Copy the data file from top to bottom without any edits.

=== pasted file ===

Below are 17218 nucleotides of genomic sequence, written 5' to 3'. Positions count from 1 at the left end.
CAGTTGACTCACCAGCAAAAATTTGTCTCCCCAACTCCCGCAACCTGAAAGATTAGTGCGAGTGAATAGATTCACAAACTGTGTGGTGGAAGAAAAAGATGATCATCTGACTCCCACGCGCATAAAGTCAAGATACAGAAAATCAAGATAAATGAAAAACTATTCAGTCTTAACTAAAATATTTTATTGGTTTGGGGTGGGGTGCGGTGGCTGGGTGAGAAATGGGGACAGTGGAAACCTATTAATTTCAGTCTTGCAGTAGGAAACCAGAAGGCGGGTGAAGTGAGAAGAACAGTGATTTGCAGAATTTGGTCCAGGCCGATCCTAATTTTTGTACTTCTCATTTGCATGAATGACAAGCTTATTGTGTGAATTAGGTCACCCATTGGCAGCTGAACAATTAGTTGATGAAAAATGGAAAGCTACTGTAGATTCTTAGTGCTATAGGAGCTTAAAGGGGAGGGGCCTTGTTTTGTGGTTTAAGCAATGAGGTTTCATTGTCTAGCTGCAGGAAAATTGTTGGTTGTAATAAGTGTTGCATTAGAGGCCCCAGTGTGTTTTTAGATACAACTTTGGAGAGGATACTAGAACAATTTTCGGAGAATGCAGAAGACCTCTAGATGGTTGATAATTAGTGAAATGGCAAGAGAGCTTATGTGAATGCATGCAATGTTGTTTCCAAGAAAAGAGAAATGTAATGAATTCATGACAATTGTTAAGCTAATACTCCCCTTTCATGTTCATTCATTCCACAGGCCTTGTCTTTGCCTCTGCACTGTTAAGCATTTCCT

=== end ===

Below are 17218 nucleotides of genomic sequence, written 5' to 3'. Positions count from 1 at the left end.
CAGTTGACTCACCAGCAAAAATTTGTCTCCCCAACTCCCGCAACCTGAAAGATTAGTGCGAGTGAATAGATTCACAAACTGTGTGGTGGAAGAAAAAGATGATCATCTGACTCCCACGCGCATAAAGTCAAGATACAGAAAATCAAGATAAATGAAAAACTATTCAGTCTTAACTAAAATATTTTATTGGTTTGGGGTGGGGTGCGGTGGCTGGGTGAGAAATGGGGACAGTGGAAACCTATTAATTTCAGTCTTGCAGTAGGAAACCAGAAGGCGGGTGAAGTGAGAAGAACAGTGATTTGCAGAATTTGGTCCAGGCCGATCCTAATTTTTGTACTTCTCATTTGCATGAATGACAAGCTTATTGTGTGAATTAGGTCACCCATTGGCAGCTGAACAATTAGTTGATGAAAAATGGAAAGCTACTGTAGATTCTTAGTGCTATAGGAGCTTAAAGGGGAGGGGCCTTGTTTTGTGGTTTAAGCAATGAGGTTTCATTGTCTAGCTGCAGGAAAATTGTTGGTTGTAATAAGTGTTGCATTAGAGGCCCCAGTGTGTTTTTAGATACAACTTTGGAGAGGATACTAGAACAATTTTCGGAGAATGCAGAAGACCTCTAGATGGTTGATAATTAGTGAAATGGCAAGAGAGCTTATGTGAATGCATGCAATGTTGTTTCCAAGAAAAGAGAAATGTAATGAATTCATGACAATTGTTAAGCTAATACTCCCCTTTCATGTTCATTCATTCCACAGGCCTTGTCTTTGCCTCTGCACTGTTAAGCATTTCCT